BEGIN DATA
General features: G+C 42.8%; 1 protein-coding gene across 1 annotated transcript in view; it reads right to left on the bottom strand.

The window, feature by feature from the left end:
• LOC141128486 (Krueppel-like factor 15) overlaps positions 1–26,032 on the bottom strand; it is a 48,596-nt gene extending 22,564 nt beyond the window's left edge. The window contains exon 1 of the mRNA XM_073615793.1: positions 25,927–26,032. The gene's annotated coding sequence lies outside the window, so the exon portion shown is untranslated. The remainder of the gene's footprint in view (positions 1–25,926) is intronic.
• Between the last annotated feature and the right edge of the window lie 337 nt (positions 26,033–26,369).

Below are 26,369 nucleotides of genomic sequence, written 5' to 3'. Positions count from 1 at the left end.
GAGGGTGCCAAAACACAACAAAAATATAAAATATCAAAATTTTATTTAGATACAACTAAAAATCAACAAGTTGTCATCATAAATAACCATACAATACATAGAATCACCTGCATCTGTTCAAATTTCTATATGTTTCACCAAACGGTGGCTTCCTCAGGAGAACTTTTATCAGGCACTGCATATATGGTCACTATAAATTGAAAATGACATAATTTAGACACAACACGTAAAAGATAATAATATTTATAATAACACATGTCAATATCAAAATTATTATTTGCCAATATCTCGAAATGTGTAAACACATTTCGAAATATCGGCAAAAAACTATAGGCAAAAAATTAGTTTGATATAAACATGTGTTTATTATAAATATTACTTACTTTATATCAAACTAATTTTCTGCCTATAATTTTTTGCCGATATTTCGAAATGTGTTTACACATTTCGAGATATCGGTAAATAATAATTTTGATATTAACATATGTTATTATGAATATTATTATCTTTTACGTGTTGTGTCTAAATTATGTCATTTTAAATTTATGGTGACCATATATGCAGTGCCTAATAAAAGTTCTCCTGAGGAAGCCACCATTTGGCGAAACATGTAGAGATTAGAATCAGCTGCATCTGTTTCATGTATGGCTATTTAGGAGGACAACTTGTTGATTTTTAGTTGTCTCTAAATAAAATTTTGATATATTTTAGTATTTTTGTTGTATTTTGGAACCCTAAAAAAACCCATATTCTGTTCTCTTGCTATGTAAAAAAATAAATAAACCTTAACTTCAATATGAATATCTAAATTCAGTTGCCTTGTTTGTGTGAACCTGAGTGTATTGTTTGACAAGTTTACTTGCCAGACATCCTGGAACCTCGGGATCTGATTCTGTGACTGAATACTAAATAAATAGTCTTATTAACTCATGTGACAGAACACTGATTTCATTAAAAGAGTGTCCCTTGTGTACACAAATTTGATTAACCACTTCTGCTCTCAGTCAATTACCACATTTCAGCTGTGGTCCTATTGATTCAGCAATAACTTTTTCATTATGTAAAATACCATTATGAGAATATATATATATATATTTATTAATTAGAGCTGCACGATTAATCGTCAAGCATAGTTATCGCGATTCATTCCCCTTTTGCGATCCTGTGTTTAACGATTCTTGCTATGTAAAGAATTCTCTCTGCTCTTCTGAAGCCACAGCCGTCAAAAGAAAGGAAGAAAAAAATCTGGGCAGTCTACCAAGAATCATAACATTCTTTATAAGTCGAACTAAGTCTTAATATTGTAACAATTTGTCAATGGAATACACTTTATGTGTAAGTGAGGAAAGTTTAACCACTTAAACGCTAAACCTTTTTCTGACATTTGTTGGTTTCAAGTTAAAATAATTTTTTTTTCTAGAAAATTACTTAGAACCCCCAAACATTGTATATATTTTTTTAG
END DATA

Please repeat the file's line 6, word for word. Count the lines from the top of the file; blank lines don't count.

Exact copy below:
GAGGGTGCCAAAACACAACAAAAATATAAAATATCAAAATTTTATTTAGATACAACTAAAAATCAACAAGTTGTCATCATAAATAACCATACAATACATAGAATCACCTGCATCTGTTCAAATTTCTATATGTTTCACCAAACGGTGGCTTCCTCAGGAGAACTTTTATCAGGCACTGCATATATGGTCACTATAAATTGAAAATGACATAATTTAGACACAACACGTAAAAGATAATAATATTTATAATAACACATGTCAATATCAAAATTATTATTTGCCAATATCTCGAAATGTGTAAACACATTTCGAAATATCGGCAAAAAACTATAGGCAAAAAATTAGTTTGATATAAACATGTGTTTATTATAAATATTACTTACTTTATATCAAACTAATTTTCTGCCTATAATTTTTTGCCGATATTTCGAAATGTGTTTACACATTTCGAGATATCGGTAAATAATAATTTTGATATTAACATATGTTATTATGAATATTATTATCTTTTACGTGTTGTGTCTAAATTATGTCATTTTAAATTTATGGTGACCATATATGCAGTGCCTAATAAAAGTTCTCCTGAGGAAGCCACCATTTGGCGAAACATGTAGAGATTAGAATCAGCTGCATCTGTTTCATGTATGGCTATTTAGGAGGACAACTTGTTGATTTTTAGTTGTCTCTAAATAAAATTTTGATATATTTTAGTATTTTTGTTGTATTTTGGAACCCTAAAAAAACCCATATTCTGTTCTCTTGCTATGTAAAAAAATAAATAAACCTTAACTTCAATATGAATATCTAAATTCAGTTGCCTTGTTTGTGTGAACCTGAGTGTATTGTTTGACAAGTTTACTTGCCAGACATCCTGGAACCTCGGGATCTGATTCTGTGACTGAATACTAAATAAATAGTCTTATTAACTCATGTGACAGAACACTGATTTCATTAAAAGAGTGTCCCTTGTGTACACAAATTTGATTAACCACTTCTGCTCTCAGTCAATTACCACATTTCAGCTGTGGTCCTATTGATTCAGCAATAACTTTTTCATTATGTAAAATACCATTATGAGAATATATATATATATATTTATTAATTAGAGCTGCACGATTAATCGTCAAGCATAGTTATCGCGATTCATTCCCCTTTTGCGATCCTGTGTTTAACGATTCTTGCTATGTAAAGAATTCTCTCTGCTCTTCTGAAGCCACAGCCGTCAAAAGAAAGGAAGAAAAAAATCTGGGCAGTCTACCAAGAATCATAACATTCTTTATAAGTCGAACTAAGTCTTAATATTGTAACAATTTGTCAATGGAATACACTTTATGTGTAAGTGAGGAAAGTTTAACCACTTAAACGCTAAACCTTTTTCTGACATTTGTTGGTTTCAAGTTAAAATAATTTTTTTTTCTAGAAAATTACTTAGAACCCCCAAACATTGTATATATTTTTTTAG